Saving seeds as an act of justice
Working for justice has always been in the DNA of Kasisi Agricultural Training Centre (KATC).
In the 1990s, KATC started teaching Sustainable Organic Agriculture (SOA) to farmers. SOA is respectful of Mother Nature and helps regenerate the soil. For example, we do not need to add chemical fertilizers, but can instead use animal manure to keep soil organisms alive.
When Br Paul Desmarais SJ, founder of KATC, came from Canada to Zambia over 50 years ago, his goal was to lift small-scale farmers out of poverty through conventional agricultural techniques.
The idea was that when farmers have access to chemical fertilizers, better seeds, pesticides, and high-powered farm machinery they will make a good living out of it. Unfortunately, this did not happen. People’s lives did not improve; they slowly became poorer. Conventional agriculture bred dependency and injustice grew. This was an eyeopener for Br Paul and KATC to shift to SOA.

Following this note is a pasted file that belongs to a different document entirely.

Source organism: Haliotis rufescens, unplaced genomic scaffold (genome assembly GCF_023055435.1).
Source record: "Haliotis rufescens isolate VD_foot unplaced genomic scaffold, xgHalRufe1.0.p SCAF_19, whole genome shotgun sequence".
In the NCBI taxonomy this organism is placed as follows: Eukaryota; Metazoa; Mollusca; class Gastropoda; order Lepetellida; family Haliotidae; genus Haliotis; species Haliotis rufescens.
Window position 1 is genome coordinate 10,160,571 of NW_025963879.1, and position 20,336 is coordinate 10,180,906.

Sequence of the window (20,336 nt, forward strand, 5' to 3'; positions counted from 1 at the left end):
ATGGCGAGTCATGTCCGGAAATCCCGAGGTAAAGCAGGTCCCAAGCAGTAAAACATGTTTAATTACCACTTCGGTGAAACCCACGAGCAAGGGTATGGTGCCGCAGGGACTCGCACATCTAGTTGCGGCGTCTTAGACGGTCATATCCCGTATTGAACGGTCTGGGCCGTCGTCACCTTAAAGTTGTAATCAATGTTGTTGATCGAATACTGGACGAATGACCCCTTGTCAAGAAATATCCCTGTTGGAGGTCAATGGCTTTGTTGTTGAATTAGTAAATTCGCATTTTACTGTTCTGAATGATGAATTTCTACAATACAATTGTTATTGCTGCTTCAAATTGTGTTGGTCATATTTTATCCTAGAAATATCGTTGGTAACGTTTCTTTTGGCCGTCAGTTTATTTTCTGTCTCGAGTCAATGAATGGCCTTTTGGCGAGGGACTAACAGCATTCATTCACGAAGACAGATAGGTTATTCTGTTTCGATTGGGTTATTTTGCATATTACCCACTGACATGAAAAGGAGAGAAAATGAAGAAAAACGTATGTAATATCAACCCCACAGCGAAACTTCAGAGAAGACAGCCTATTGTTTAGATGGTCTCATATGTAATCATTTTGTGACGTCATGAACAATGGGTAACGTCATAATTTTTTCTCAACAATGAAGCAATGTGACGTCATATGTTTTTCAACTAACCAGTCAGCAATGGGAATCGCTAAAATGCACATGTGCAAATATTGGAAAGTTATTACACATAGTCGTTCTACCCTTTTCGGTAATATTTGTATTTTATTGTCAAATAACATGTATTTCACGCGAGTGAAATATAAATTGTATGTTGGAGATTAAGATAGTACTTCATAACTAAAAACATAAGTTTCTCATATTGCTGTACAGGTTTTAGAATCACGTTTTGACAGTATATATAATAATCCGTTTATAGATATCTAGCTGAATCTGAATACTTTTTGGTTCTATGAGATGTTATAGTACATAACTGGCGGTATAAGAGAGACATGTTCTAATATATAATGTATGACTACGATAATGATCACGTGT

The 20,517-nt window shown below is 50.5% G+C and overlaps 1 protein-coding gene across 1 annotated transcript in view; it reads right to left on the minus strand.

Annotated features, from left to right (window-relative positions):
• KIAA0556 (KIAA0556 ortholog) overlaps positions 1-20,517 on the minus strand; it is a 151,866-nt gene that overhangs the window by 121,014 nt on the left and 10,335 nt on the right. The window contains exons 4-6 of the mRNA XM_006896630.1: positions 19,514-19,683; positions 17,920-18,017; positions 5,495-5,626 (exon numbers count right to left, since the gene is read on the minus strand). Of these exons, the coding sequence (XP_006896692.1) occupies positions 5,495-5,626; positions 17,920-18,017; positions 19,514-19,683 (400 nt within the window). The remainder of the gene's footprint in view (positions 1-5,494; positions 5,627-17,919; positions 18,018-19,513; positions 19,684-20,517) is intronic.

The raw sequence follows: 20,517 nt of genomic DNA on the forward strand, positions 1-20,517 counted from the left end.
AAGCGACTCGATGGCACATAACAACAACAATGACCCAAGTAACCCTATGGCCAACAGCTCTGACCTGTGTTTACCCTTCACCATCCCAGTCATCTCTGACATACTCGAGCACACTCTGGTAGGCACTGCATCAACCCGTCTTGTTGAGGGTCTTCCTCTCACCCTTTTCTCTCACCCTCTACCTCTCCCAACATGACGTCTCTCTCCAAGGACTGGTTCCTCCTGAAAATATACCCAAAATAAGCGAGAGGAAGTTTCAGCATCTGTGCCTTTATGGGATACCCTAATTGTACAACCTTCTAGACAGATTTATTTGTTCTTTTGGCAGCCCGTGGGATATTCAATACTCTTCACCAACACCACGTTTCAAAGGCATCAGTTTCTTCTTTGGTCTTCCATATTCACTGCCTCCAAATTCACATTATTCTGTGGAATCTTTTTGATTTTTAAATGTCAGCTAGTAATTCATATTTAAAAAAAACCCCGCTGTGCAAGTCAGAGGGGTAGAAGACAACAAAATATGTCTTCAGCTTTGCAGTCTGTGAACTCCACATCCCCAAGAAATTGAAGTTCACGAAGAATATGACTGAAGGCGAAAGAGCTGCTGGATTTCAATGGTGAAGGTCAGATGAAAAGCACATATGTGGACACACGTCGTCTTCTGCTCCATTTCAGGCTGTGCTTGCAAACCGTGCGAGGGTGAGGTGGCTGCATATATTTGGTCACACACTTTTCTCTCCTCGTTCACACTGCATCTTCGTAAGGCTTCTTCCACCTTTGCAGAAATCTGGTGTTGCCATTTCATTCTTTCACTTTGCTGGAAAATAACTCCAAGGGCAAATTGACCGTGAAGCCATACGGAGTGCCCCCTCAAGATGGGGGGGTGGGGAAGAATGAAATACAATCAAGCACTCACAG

The small-scale farmers we are working with feel the impact of climate change and face disintegrating social structures in their communities. We work with them to explore solutions to these problems. KATC realized that native seeds are key to saving the cultural identity and economic survival of the farmers. The UN recognizes that cultivation of native seeds not only contributes to biodiversity, but also people’s sovereignty. Seeds are the foundation of every human society and culture.
Local varieties have a better potential to adapt to climate change than drought-resistant and genetically modified seeds that are praised as the solution to the climate crisis. Local seeds adapt very well to harsh weather conditions, such as long dry spells. KATC has helped build community seedbanks in different districts and household seedbanks where families can store their own seeds.
Through its various projects over the years, KATC has developed strong, long-term relationships with farmers around the country.
KATC’s enduring partnership with Canadian Jesuits International has also proven to be invaluable. These relationships have allowed KATC over the decades to understand deeper what working for justice and care for our common home means. Through support and discussions with farmers, KATC has been able to evolve and change its perspective.
Because of the current climate crisis, we understand that everything on Earth is connected and that our way of looking at the environment, and of doing things, has an impact on the farthest corners of the world.